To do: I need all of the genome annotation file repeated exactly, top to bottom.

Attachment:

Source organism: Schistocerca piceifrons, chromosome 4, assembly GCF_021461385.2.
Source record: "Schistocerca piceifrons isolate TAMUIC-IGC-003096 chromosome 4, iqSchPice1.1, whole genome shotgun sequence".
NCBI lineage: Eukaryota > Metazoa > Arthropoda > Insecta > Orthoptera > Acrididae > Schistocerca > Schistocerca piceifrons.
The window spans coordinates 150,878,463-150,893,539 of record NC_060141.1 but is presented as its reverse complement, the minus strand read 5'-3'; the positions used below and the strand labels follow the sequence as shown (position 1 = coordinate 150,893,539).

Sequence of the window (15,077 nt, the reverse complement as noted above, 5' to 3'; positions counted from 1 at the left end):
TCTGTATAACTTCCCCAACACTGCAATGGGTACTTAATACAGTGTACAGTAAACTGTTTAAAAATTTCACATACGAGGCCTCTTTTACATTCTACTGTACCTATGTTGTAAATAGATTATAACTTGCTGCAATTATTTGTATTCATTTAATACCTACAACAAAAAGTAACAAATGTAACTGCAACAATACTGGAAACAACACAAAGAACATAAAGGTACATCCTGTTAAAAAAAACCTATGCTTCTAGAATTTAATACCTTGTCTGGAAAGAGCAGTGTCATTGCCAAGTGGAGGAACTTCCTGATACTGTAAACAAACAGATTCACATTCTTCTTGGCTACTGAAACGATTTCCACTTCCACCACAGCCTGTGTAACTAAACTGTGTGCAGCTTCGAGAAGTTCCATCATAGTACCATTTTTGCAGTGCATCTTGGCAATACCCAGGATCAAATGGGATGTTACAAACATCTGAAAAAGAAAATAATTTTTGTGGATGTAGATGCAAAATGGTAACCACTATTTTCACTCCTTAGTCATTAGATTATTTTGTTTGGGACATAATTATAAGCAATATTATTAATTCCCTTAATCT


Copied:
Source organism: Schistocerca piceifrons, chromosome 4, assembly GCF_021461385.2.
Source record: "Schistocerca piceifrons isolate TAMUIC-IGC-003096 chromosome 4, iqSchPice1.1, whole genome shotgun sequence".
NCBI lineage: Eukaryota > Metazoa > Arthropoda > Insecta > Orthoptera > Acrididae > Schistocerca > Schistocerca piceifrons.
The window spans coordinates 150,878,463-150,893,539 of record NC_060141.1 but is presented as its reverse complement, the minus strand read 5'-3'; the positions used below and the strand labels follow the sequence as shown (position 1 = coordinate 150,893,539).

Sequence of the window (15,077 nt, the reverse complement as noted above, 5' to 3'; positions counted from 1 at the left end):
TCTGTATAACTTCCCCAACACTGCAATGGGTACTTAATACAGTGTACAGTAAACTGTTTAAAAATTTCACATACGAGGCCTCTTTTACATTCTACTGTACCTATGTTGTAAATAGATTATAACTTGCTGCAATTATTTGTATTCATTTAATACCTACAACAAAAAGTAACAAATGTAACTGCAACAATACTGGAAACAACACAAAGAACATAAAGGTACATCCTGTTAAAAAAAACCTATGCTTCTAGAATTTAATACCTTGTCTGGAAAGAGCAGTGTCATTGCCAAGTGGAGGAACTTCCTGATACTGTAAACAAACAGATTCACATTCTTCTTGGCTACTGAAACGATTTCCACTTCCACCACAGCCTGTGTAACTAAACTGTGTGCAGCTTCGAGAAGTTCCATCATAGTACCATTTTTGCAGTGCATCTTGGCAATACCCAGGATCAAATGGGATGTTACAAACATCTGAAAAAGAAAATAATTTTTGTGGATGTAGATGCAAAATGGTAACCACTATTTTCACTCCTTAGTCATTAGATTATTTTGTTTGGGACATAATTATAAGCAATATTATTAATTCCCTTAATCT